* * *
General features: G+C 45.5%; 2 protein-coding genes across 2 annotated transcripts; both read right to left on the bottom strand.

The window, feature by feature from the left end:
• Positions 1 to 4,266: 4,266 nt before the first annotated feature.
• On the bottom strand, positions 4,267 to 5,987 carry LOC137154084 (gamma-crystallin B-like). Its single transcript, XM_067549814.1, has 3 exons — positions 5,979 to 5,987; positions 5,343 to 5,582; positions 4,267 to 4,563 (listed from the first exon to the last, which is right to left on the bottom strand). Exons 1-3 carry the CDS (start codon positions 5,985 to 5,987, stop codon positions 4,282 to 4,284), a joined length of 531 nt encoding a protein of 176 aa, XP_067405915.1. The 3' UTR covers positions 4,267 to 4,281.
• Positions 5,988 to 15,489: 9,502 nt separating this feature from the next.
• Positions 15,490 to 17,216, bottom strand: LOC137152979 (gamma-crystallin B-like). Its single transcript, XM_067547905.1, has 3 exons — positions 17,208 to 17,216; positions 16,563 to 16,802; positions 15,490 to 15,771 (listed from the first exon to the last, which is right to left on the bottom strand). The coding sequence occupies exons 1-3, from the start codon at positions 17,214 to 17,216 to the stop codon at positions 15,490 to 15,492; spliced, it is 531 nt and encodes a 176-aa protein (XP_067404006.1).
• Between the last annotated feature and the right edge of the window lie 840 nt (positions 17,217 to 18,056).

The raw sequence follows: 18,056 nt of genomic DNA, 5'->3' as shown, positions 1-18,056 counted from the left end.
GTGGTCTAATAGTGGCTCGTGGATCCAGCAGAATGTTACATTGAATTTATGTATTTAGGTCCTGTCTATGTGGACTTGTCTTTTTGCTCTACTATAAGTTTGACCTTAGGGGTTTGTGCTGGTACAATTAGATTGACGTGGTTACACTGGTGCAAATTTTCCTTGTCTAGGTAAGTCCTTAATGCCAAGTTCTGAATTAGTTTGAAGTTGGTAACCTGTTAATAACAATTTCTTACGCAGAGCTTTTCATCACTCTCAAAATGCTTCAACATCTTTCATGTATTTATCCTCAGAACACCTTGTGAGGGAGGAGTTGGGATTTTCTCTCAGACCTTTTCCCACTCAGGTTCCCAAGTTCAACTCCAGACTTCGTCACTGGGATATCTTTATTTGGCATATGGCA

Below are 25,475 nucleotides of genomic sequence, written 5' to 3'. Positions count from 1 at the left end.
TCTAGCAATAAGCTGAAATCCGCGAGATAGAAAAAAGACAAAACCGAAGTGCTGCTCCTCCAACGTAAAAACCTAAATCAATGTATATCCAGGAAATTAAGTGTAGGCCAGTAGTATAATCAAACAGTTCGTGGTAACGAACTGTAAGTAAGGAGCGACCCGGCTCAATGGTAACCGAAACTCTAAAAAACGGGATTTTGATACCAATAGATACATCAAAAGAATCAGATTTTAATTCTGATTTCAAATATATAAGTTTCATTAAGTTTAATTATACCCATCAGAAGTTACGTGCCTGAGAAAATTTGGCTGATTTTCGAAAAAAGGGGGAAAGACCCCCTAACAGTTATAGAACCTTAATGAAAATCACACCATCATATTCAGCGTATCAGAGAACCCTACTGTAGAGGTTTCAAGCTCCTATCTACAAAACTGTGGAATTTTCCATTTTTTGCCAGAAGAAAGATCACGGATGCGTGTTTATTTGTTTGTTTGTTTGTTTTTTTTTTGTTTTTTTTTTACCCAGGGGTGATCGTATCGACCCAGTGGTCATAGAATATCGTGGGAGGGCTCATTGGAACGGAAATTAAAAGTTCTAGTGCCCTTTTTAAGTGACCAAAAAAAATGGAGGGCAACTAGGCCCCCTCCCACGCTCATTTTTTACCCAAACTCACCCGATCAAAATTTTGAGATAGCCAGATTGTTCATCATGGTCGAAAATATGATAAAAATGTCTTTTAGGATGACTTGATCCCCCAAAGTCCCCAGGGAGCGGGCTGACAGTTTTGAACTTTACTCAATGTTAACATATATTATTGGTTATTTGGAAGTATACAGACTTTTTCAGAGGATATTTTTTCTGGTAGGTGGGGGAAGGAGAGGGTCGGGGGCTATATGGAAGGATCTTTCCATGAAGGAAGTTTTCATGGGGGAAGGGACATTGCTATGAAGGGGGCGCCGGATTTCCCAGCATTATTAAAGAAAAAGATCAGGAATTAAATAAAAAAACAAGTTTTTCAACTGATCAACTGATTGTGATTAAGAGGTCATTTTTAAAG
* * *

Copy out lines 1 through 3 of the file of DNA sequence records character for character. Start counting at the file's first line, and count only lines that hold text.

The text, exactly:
General features: G+C 45.5%; 2 protein-coding genes across 2 annotated transcripts; both read right to left on the bottom strand.

The window, feature by feature from the left end:
• Positions 1 to 4,266: 4,266 nt before the first annotated feature.